British Columbia

Researchers say parasite may have caused orca's illness

U.S. researchers have examined samples gathered from an ailing three-year orca swimming off the West Coast, and say a parasite may be the reason the young killer whale is so thin.

Lab results show moderate levels of a parasite common in marine mammals, say U.S. scientists

The young orca J-50 was reached by veterinary crews earlier this month for a health assessment and a dose of antibiotics via a dart gun. (Brian Gisborne/DFO)

U.S. researchers have examined samples gathered from an ailing three-year-old orca swimming off the West Coast and say a parasite may be the reason the young killer whale is so thin.

The distressed southern resident killer whale, known as J-50, has been the focus of a cross-border emergency response from fisheries officials and veterinarians for several weeks after images revealed the whale had lost 20 per cent of its body weight.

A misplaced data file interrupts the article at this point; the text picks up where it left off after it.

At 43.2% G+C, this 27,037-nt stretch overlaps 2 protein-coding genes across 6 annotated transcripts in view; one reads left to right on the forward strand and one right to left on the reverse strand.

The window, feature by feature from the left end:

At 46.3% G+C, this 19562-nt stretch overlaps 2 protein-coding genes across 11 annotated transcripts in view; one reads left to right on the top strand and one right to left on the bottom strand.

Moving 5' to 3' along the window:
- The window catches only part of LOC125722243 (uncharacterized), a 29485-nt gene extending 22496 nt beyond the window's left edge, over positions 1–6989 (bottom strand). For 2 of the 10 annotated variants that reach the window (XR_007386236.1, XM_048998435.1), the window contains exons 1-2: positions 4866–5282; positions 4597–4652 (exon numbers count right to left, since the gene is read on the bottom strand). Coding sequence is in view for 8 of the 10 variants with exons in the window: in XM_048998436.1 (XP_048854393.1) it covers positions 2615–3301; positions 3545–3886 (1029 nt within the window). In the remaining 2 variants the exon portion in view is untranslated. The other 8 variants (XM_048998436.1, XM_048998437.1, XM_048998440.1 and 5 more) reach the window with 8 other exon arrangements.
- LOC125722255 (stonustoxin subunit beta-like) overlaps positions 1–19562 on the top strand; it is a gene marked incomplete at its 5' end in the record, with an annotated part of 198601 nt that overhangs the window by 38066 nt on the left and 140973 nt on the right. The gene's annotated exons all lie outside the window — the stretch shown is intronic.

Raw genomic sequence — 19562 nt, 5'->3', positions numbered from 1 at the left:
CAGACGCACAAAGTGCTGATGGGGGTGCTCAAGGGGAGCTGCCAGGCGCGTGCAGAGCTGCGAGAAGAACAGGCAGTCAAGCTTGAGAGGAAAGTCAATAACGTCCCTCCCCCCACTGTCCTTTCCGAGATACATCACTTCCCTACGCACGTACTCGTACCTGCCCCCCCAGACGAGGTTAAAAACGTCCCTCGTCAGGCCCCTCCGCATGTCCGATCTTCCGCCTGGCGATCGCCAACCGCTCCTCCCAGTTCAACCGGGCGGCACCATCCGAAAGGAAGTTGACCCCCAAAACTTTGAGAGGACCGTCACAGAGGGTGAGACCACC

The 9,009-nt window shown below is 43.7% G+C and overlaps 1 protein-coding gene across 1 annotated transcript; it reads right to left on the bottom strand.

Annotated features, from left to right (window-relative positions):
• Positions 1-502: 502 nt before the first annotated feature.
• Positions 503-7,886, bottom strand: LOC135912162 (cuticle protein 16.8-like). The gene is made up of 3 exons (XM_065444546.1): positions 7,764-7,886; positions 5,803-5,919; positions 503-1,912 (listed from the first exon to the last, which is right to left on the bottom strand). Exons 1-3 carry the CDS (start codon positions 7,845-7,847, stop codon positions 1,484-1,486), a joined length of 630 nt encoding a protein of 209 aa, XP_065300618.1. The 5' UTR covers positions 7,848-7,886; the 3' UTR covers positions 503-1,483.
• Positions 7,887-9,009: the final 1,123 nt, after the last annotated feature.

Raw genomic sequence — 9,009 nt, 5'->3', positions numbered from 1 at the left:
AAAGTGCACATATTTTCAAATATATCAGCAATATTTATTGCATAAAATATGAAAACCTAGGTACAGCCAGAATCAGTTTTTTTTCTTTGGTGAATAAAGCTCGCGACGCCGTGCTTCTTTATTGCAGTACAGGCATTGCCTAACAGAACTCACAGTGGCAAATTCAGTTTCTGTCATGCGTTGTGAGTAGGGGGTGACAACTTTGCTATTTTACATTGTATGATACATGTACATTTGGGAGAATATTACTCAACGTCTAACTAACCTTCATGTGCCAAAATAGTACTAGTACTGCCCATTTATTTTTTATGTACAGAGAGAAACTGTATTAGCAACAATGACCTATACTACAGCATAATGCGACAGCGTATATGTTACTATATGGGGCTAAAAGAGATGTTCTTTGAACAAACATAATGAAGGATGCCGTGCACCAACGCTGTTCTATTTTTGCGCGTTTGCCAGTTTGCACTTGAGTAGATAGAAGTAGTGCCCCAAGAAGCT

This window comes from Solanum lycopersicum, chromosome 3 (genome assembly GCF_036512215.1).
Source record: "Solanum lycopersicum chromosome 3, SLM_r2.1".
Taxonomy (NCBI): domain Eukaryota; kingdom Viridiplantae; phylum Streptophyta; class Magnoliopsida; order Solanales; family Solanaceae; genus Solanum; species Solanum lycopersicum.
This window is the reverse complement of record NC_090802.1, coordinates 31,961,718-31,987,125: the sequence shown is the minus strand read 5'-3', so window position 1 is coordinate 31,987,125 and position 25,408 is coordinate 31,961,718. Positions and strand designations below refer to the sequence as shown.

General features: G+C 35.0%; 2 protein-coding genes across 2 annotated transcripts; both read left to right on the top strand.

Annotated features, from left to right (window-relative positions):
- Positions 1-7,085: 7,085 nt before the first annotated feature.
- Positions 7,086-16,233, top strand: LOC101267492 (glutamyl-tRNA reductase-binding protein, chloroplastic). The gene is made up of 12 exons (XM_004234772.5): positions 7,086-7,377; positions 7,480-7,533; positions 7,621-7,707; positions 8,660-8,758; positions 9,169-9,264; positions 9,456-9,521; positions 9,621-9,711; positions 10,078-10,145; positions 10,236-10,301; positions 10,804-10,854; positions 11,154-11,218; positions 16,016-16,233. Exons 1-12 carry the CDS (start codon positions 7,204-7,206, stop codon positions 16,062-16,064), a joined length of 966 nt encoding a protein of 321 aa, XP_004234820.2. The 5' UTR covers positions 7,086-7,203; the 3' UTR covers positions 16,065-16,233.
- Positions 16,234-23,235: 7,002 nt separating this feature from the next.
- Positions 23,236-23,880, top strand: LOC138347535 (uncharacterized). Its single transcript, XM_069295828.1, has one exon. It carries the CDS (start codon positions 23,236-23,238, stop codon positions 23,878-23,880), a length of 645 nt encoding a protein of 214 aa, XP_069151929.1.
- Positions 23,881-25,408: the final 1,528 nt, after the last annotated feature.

The scientists tested fecal samples gathered last weekend from three members of the whale's pod — called J-pod — including J-50.

They found a moderate level of a parasite known as Contracaecum, according to a release from the U.S. National Oceanic and Atmospheric Administration (NOAA).

The worm is not usually a problem in healthy animals, the statement from NOAA said, but in thin, weak or compromised animals the parasite can penetrate the stomach lining and cause a bacterial infection in the bloodstream or bore into internal organs. 

Officials say they can't be sure the positive sample came from J-50, but their veterinary team treating the orca will use a dewormer with an antibiotic in upcoming treatments. 

NOAA says the treatment will help reduce the bacterial and parasitic burden on its system, so it can begin to regain lost weight.

It says both treatment options have been safe and successful for use in other cetaceans.

Earlier this month, scientists attempted to feed the killer whale live chinook salmon off a boat following a novel antibiotic treatment by dart at sea.

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